When describing the issue with the Royal, you say it's more transparent, and unfit for printing over an underbase.  One of the things I've never figured out how to do is print a CMYK on a white underbase without flashing every color.  Through trial and error, I noticed that the transparent plastisol colors usually look like straight trash when printed on any kind of underbase (plastisol, discharge, or magnaprint killer base, doesn't matter how high of mesh from my experience either).  Only way I've gotten CMYK to work on darks is to flash EACH color and wipe the shirt side of EACH screen after EACH print, to clean up all the dot gain / buildup.  Obviously not a solution.  Is there any work around for printing these transparent colors on an underbase?  If you did a plastisol CMYK on a black shirt, are you using more opaque CMYK inks than when printing on a white shirt?  Or for "CMYK like" prints on dark shirts, is it simulated process all the way?  You rule dude, hope to meet you someday

Thanks for the kind words.  I wish I could spend more time around here like the old days but there's too much going on.  Been half-staffed and not looking like it's getting better any time soon.  Hired 2 people to start Monday in embroidery and neither showed up.  I think that makes about 8-10 in a row that we've hired but they've no-showed.

I've done CMYK on darks before and the results were terrible.  I didn't spend much time trying to make it work but I've seen pics from shops who've done it that looked passable so I'm certain people have figured out how to get by with it.  I assume it's a lot of what you were doing to make it work though, flashing, wiping...huge loss of production.  Plus the camera is almost always guilty of making a print look better than it is in person.  We quickly moved on to sim/spot process printing which works great and the only time we'll even try a CMYK is on white/very light garments.  Full disclosure though, the last 2 years the jobs that are rolling in rarely require even spot process and 99% of our work these days is simple spot color.  It's been years since we've even opened a CMYK ink bucket.  I know Union used to make a more opaque version of their process colors but to be honest they were still way too transparent for dark garment printing.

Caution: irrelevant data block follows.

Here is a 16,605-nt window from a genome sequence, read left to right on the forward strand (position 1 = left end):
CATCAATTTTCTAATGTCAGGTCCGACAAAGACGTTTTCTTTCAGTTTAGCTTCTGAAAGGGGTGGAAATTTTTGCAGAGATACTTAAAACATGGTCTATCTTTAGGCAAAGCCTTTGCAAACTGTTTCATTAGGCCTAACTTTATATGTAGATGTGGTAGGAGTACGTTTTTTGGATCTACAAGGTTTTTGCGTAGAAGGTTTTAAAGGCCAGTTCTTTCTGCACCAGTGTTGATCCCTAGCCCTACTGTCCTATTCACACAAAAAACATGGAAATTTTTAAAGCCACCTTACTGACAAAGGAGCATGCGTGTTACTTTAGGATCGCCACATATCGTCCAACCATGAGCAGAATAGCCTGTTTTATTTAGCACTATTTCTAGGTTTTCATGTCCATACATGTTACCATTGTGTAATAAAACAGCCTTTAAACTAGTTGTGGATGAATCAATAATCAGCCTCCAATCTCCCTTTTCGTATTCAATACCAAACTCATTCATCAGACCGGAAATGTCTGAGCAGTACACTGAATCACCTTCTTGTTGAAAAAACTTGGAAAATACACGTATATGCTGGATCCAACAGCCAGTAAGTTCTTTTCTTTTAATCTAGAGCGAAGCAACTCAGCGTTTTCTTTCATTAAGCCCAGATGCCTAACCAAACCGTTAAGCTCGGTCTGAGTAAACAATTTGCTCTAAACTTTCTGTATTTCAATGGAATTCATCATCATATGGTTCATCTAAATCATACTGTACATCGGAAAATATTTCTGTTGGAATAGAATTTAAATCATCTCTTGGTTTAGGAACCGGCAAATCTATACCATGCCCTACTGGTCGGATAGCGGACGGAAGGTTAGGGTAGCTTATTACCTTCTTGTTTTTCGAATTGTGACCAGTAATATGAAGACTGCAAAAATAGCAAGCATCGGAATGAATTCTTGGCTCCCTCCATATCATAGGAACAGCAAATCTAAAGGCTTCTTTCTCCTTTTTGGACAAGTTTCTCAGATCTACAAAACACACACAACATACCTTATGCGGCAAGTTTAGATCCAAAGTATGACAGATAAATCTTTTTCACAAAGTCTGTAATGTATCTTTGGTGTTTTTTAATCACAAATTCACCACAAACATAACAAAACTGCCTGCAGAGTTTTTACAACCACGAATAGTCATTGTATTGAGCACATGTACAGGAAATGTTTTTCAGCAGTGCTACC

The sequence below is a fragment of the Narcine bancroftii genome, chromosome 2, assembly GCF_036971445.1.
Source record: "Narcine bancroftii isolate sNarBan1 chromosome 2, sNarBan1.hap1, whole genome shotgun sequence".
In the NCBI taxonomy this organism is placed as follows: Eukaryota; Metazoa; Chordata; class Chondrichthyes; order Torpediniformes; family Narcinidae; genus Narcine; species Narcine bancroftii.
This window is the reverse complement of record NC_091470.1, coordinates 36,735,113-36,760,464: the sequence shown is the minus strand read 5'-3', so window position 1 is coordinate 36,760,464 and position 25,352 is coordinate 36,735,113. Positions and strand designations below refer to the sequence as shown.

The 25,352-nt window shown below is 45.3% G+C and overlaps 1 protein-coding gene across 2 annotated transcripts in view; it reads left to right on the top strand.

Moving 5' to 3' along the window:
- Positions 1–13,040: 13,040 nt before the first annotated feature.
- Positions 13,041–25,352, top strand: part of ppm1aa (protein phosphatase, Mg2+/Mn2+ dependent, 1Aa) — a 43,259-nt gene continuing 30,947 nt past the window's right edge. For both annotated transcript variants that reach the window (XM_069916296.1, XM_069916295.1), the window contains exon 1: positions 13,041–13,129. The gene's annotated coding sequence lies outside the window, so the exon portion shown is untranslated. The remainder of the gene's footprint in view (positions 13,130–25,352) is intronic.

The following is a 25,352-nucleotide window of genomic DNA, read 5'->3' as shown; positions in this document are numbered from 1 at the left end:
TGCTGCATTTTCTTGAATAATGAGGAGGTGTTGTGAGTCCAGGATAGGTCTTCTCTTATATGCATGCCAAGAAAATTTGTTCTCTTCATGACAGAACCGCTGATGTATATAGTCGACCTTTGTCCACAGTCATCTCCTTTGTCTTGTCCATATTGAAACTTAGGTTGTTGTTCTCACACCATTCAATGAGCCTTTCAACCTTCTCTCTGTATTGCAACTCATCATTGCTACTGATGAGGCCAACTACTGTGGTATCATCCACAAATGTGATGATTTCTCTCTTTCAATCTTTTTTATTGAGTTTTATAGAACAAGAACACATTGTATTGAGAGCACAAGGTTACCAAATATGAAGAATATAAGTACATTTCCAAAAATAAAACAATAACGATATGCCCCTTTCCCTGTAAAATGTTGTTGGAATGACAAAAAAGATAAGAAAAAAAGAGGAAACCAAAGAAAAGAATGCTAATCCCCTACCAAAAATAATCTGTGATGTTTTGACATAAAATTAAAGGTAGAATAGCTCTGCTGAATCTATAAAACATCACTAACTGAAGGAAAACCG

This leads me to another issue I've seen with plastisol inks over the last few years.  Aside from them getting better at low-cure the overall quality has diminished and perhaps we have reached the final plateau for plastisol inks.  I think the best they've ever been was right before the phthalate ban happened.  The only advancements I've seen the last few years is lower cure.  Opacity isn't better, printability isn't better, the fastest flashing white I've ever seen isn't made anymore and we haven't lowered our flash time/temp any noticeable amount the last few years.  I really think Phthalates made plastisol inks a lot better.  But I'm not an ink expert and someone with more detailed knowledge of the chemistry of plastisols could explain the reasons for what I've seen at the production level. Maybe it's raw materials availability or quality.